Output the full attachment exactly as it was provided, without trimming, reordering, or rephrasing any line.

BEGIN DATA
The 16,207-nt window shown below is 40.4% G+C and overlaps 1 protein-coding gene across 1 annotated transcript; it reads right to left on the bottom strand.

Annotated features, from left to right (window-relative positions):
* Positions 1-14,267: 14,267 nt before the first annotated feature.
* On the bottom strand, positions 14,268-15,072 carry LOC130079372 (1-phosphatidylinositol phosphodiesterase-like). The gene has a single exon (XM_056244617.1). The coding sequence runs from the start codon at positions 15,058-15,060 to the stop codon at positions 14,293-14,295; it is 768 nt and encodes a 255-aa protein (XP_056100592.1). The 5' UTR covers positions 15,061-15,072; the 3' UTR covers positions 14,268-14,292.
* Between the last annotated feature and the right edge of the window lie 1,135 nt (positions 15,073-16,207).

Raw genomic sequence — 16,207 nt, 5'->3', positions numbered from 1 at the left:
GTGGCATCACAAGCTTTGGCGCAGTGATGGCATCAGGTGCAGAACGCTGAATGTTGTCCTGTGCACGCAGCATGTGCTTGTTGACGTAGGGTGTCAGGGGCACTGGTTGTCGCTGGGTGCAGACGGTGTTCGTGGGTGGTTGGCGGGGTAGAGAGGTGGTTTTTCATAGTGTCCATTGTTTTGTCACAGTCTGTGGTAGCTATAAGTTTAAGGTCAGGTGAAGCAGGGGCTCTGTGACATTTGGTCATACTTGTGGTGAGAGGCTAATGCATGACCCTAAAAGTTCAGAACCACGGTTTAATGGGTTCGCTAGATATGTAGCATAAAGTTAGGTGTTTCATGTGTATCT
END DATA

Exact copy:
The 16,207-nt window shown below is 40.4% G+C and overlaps 1 protein-coding gene across 1 annotated transcript; it reads right to left on the bottom strand.

Annotated features, from left to right (window-relative positions):
* Positions 1-14,267: 14,267 nt before the first annotated feature.
* On the bottom strand, positions 14,268-15,072 carry LOC130079372 (1-phosphatidylinositol phosphodiesterase-like). The gene has a single exon (XM_056244617.1). The coding sequence runs from the start codon at positions 15,058-15,060 to the stop codon at positions 14,293-14,295; it is 768 nt and encodes a 255-aa protein (XP_056100592.1). The 5' UTR covers positions 15,061-15,072; the 3' UTR covers positions 14,268-14,292.
* Between the last annotated feature and the right edge of the window lie 1,135 nt (positions 15,073-16,207).

Raw genomic sequence — 16,207 nt, 5'->3', positions numbered from 1 at the left:
GTGGCATCACAAGCTTTGGCGCAGTGATGGCATCAGGTGCAGAACGCTGAATGTTGTCCTGTGCACGCAGCATGTGCTTGTTGACGTAGGGTGTCAGGGGCACTGGTTGTCGCTGGGTGCAGACGGTGTTCGTGGGTGGTTGGCGGGGTAGAGAGGTGGTTTTTCATAGTGTCCATTGTTTTGTCACAGTCTGTGGTAGCTATAAGTTTAAGGTCAGGTGAAGCAGGGGCTCTGTGACATTTGGTCATACTTGTGGTGAGAGGCTAATGCATGACCCTAAAAGTTCAGAACCACGGTTTAATGGGTTCGCTAGATATGTAGCATAAAGTTAGGTGTTTCATGTGTATCT